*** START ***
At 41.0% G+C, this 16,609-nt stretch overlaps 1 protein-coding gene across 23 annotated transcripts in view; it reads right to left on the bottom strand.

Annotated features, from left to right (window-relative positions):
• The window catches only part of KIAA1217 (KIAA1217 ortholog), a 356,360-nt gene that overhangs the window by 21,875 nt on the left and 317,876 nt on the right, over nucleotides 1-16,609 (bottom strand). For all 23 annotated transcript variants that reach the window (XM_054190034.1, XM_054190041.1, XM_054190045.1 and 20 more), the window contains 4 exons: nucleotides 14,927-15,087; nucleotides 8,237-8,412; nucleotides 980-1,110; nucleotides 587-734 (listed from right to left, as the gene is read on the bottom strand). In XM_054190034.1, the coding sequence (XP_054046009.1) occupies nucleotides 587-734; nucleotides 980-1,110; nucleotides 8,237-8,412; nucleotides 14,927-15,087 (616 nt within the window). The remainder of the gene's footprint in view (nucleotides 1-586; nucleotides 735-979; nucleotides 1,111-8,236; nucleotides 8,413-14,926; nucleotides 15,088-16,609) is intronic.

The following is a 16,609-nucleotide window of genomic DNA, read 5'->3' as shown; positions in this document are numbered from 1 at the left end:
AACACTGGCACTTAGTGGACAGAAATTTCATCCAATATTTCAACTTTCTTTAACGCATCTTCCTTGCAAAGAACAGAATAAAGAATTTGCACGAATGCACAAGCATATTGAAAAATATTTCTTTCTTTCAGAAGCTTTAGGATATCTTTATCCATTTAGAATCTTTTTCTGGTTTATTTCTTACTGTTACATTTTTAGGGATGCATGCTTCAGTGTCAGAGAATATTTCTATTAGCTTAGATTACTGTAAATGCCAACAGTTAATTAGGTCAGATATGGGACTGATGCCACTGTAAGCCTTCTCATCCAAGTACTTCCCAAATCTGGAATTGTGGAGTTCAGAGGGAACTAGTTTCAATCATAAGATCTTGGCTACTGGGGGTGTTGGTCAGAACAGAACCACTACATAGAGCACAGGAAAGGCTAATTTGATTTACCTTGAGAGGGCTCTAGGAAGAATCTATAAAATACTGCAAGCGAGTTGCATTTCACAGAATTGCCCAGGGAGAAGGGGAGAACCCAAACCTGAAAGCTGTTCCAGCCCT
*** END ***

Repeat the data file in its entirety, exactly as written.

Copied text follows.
At 41.0% G+C, this 16,609-nt stretch overlaps 1 protein-coding gene across 23 annotated transcripts in view; it reads right to left on the bottom strand.

Annotated features, from left to right (window-relative positions):
• The window catches only part of KIAA1217 (KIAA1217 ortholog), a 356,360-nt gene that overhangs the window by 21,875 nt on the left and 317,876 nt on the right, over nucleotides 1-16,609 (bottom strand). For all 23 annotated transcript variants that reach the window (XM_054190034.1, XM_054190041.1, XM_054190045.1 and 20 more), the window contains 4 exons: nucleotides 14,927-15,087; nucleotides 8,237-8,412; nucleotides 980-1,110; nucleotides 587-734 (listed from right to left, as the gene is read on the bottom strand). In XM_054190034.1, the coding sequence (XP_054046009.1) occupies nucleotides 587-734; nucleotides 980-1,110; nucleotides 8,237-8,412; nucleotides 14,927-15,087 (616 nt within the window). The remainder of the gene's footprint in view (nucleotides 1-586; nucleotides 735-979; nucleotides 1,111-8,236; nucleotides 8,413-14,926; nucleotides 15,088-16,609) is intronic.

The following is a 16,609-nucleotide window of genomic DNA, read 5'->3' as shown; positions in this document are numbered from 1 at the left end:
AACACTGGCACTTAGTGGACAGAAATTTCATCCAATATTTCAACTTTCTTTAACGCATCTTCCTTGCAAAGAACAGAATAAAGAATTTGCACGAATGCACAAGCATATTGAAAAATATTTCTTTCTTTCAGAAGCTTTAGGATATCTTTATCCATTTAGAATCTTTTTCTGGTTTATTTCTTACTGTTACATTTTTAGGGATGCATGCTTCAGTGTCAGAGAATATTTCTATTAGCTTAGATTACTGTAAATGCCAACAGTTAATTAGGTCAGATATGGGACTGATGCCACTGTAAGCCTTCTCATCCAAGTACTTCCCAAATCTGGAATTGTGGAGTTCAGAGGGAACTAGTTTCAATCATAAGATCTTGGCTACTGGGGGTGTTGGTCAGAACAGAACCACTACATAGAGCACAGGAAAGGCTAATTTGATTTACCTTGAGAGGGCTCTAGGAAGAATCTATAAAATACTGCAAGCGAGTTGCATTTCACAGAATTGCCCAGGGAGAAGGGGAGAACCCAAACCTGAAAGCTGTTCCAGCCCT